As I watched the track meet with FSU, I couldn’t help but wonder what Shane Battier, Carlos Boozer and Jay Williams thought. I can’t imagine what Bobby Hurley, Christan Laettner and Grant Hill think. I am sure they are happy with the continued success of the program. Duke is an unquestioned big dpg in NCAA basketball. However, watching Duke play basketball today has very little in common with Duke basketball that put the Blue Devils on the map. It looks nothing like the game that Battier, Booozer, Laettner, and Hurley played. Funny, I don’t remember many reporters griping about too much defense when defense was Duke’s calling card.

The Duke of old was known for discipline. Hard-nosed, aggressive man-to-man defense was Duke’s differentiation. While Duke had very talented players back in the day, they lived and died with their defense and the offense it so frequently spawned. Prior to the current incarnation of Duke basketball, players went to class and graduated with college degrees.

Not any more. The Duke of today is a staging area for NBA players. A way station, a holding bin. Duke no longer has a brand or calling card other than a roster stacked with kids who have no interest in a Duke education. Instead, they have every intention of leaving Durham before the first commencement ceremonies of their college “careers.” Remember when Coach K wouldn’t raise a championship banner in Cameron Indoor if a player on his team had not finished his degree? Yeah, those days are over.

Watching Duke play these days is like any other play ground game. it is festival of 1-on-1 moves and dunks. Duke’s defense is more happenstance than strategy & execution. When ridiculously talented players log enough minutes, eventually they will be in a position to make a remarkable play. Duke’s defensive success is more like looking down and finding a 4-leaf clover than the result of a well deployed plan.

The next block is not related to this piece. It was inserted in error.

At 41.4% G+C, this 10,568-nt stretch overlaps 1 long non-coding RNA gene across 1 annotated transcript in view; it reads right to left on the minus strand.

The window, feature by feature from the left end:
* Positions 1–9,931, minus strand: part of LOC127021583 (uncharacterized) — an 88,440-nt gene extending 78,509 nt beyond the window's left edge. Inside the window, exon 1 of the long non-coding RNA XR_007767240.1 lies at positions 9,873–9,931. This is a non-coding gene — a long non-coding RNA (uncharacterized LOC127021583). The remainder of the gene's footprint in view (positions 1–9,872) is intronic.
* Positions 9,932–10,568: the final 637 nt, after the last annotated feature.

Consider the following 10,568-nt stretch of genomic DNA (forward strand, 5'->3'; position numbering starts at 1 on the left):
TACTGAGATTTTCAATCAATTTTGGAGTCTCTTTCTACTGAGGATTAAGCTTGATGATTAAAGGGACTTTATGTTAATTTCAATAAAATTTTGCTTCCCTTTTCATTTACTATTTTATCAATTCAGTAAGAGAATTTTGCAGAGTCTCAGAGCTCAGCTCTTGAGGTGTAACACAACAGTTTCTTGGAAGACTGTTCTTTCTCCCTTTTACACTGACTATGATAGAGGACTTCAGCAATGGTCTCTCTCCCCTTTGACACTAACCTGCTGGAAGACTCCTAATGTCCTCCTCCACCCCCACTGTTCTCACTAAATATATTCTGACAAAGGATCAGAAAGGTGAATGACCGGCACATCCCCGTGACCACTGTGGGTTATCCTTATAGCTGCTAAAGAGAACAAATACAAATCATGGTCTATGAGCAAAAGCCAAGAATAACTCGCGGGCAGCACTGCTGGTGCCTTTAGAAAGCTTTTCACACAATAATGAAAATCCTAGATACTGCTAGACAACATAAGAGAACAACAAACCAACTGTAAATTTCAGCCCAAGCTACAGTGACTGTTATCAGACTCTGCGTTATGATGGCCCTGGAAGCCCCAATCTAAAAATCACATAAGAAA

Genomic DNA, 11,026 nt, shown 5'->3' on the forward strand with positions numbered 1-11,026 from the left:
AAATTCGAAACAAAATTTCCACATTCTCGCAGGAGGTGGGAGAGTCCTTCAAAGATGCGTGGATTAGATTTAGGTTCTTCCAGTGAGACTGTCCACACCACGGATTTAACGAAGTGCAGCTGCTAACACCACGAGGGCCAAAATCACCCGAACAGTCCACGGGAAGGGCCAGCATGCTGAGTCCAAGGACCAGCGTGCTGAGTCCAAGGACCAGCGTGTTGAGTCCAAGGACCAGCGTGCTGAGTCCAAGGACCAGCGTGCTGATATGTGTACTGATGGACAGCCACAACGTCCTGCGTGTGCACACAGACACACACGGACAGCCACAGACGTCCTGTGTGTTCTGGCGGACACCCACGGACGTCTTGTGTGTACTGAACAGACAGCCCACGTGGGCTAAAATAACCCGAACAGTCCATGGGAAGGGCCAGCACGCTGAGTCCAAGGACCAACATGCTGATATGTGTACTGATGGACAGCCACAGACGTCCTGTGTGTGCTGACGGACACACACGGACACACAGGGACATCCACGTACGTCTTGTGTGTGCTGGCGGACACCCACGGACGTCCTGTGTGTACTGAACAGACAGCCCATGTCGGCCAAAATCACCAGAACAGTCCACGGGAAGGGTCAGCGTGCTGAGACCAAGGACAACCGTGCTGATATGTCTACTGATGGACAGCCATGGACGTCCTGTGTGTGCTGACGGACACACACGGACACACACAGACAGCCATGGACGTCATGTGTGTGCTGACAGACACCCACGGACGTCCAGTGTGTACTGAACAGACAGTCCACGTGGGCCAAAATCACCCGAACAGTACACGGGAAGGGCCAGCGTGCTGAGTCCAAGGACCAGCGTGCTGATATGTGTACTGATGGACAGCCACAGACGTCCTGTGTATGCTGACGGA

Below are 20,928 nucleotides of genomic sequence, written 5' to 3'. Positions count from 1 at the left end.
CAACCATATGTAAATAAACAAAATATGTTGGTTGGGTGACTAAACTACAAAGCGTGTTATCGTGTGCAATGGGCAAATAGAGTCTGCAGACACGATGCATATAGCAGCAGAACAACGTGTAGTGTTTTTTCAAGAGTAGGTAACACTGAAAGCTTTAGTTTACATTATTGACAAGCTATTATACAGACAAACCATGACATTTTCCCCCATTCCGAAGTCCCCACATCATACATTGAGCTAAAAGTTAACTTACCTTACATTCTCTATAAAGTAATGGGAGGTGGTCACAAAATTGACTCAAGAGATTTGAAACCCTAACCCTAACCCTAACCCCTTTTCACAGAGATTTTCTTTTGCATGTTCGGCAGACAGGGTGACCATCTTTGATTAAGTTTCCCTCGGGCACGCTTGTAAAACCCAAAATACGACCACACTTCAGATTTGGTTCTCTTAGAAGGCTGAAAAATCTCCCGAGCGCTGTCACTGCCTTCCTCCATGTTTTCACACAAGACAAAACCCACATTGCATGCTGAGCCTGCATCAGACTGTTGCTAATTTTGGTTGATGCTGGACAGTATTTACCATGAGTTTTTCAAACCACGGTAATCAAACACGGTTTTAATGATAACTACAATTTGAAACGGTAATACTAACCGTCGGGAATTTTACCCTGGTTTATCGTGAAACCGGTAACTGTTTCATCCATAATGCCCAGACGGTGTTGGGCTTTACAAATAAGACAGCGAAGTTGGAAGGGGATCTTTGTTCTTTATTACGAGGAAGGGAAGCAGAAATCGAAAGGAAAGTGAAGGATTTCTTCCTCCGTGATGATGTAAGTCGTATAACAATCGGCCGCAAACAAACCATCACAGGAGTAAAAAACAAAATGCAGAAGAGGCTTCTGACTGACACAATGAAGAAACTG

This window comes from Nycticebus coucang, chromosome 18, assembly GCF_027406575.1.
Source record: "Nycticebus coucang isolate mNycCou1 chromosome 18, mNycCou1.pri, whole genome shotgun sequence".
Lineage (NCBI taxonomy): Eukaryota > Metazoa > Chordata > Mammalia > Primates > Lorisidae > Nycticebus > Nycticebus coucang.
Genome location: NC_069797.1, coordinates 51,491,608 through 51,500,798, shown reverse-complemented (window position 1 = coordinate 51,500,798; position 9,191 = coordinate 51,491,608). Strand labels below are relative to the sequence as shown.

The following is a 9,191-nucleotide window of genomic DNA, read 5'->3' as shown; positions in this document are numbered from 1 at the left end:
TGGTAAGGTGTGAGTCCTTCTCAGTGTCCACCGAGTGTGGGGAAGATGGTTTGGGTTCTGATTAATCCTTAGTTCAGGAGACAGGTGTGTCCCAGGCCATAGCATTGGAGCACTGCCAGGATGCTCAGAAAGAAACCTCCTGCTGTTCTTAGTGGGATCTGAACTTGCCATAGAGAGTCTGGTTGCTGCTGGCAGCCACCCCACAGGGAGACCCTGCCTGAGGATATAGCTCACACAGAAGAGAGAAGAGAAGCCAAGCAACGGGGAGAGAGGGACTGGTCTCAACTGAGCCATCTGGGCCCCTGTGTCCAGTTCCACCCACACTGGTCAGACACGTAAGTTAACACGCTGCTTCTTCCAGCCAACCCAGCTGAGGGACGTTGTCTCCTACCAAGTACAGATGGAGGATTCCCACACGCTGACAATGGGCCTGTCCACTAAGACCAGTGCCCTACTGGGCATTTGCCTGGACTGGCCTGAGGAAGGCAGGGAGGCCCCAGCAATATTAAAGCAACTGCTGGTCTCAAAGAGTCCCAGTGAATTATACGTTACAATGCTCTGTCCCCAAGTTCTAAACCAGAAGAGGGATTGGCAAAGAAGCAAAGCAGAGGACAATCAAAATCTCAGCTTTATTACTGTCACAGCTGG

On the other hand, I just got back from the Virginia/North Carolina game in Charlottesville. UNC came into today’s game averaging 85 points per game. They scored just over half of their average today as Virginia dominated the Tar Heels for the second year in a row in John Paul Jones Arena.

In past two games combined against Virginia, the Heels have scored 92 points for a per-game average of 46. That doesn’t happen by accident. It also is not a result of Virginia’s roster being stacked with 5-star, future NBA lottery picks. Rather it is the result of a program that is committed to winning differently and generally has its way setting tempo and controlling the pace of play.

Unlike Duke, Virginia wins based on stellar execution at both ends of the floor. They win by playing the best defense in the country. They win by frustrating offensive juggernauts used to having their way running up and down the court doing tomahawk and windmill dunks. UNC didn’t have any windmill jams on Saturday. Instead they got their butts kicked at both ends of the court by a team that, on paper, had no business staying within 20 points of the Tar Heels. What’s not to love about that?